There are, however, some differences. One difference has to do with the way a Thai boxer "works" the body. Knees are used to the body more frequently than boxing hooks. The body hook requires a crouched posture which tends to increase the fighter's vulnerability to counter knees aimed at the head. Not recommended for the brains! The performance items stressed in our training camp are: shadow, clinching, heavy bag, pao drills, and sparring. Most are done in rounds of three with shadow and heavy bag sometimes going significantly more.

While it is wonderful to have a training partner, it is not essential for every workout session. One can become hard beyond belief by following a majority of the suggested training program by themselves during the week and meeting with local or out of town training partners on the weekend. During the weekend training sessions emphasis can be placed on those activities such as the various drills and sparring that require two people. It goes without saying that your partner is a precious complement to your training program and should be treated as such. Routine sparring should be an opportunity for learning that leaves one eager for more. Fight day is the time to fight for real.

When training by yourself remember that you are limited only by your imagination. If you don't have a partner to help with clinching, try tying an old bike inner tube to a tree and doing neck range of motion to the front, back, and both sides. Tremendous progress in tempering can be accomplished by repeatedly striking various body surfaces that will be used in fighting with a soft rubber mallet or an old bowling pin. The instep, thigh, and shin respond well to such iron body training.

Just remember that the Thai boxer who slams a cross shin block into an incoming round kick did not begin his tempering last month. Tempering as all aspects of this or any other training program should be done with staged and graduated intensity. Easy does it, and back off when it hurts. Your heavy bag is always ready to train, never complains, and can take as much as you can deliver. Train beyond your present limits by adding additional rounds, extending the time of each round, or setting a minimally acceptable number of techniques to be done, such as 50 round kicks per round or 300-500 round kicks per training session.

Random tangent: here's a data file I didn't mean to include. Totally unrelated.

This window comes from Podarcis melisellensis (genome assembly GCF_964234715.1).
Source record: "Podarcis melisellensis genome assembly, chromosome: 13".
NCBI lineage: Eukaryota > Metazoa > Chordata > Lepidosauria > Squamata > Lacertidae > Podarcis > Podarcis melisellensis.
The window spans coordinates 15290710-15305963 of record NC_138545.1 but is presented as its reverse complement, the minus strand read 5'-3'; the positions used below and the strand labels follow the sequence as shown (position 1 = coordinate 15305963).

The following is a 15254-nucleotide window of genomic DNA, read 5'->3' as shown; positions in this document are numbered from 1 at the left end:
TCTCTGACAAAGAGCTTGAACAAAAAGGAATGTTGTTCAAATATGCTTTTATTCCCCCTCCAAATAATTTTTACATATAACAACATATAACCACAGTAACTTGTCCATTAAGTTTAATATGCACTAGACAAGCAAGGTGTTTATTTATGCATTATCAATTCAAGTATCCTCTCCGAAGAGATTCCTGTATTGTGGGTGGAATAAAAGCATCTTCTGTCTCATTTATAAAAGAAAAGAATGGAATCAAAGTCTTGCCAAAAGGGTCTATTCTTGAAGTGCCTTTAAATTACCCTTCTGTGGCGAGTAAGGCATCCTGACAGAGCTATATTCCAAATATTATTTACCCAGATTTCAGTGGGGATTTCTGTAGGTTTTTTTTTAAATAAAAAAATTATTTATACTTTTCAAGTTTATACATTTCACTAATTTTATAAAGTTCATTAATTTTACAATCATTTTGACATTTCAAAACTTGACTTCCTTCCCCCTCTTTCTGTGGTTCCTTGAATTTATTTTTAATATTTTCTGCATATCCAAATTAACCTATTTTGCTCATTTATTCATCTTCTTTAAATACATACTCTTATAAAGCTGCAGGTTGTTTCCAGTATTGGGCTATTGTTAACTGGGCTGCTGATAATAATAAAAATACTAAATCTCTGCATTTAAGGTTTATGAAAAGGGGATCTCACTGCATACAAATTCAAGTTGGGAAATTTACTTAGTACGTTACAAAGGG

As you can see, Muay Thai strength is a product of Muay Thai training sweat. It's that simple. The techniques are easily learned and can be done by the average trainee. You don't need to be double jointed or a super athlete to be capable of throwing a devastating leg kick. Boxing hands and footwork are effective. If you don't believe that, join a boxing gym and experience a few sparring sessions.

If the opponent moves inside kicking and punching range, the remaining four of the "eight limbs" of Muay Thai, the knees and elbows, can be employed with awesome destructive potential. Adherence to a Thai boxing training program can result in the achievement of peak physical condition. Graduated and progressive use of body tempering allows one to be relatively impervious to a majority of blows. Is it any wonder that Muay Thai is considered "the king of the ring"? Is it really any wonder that no one looks forward to fighting a Thai?



Copyright 1998 USMTA Inc.   All rights reserved. Revised: October 16, 2004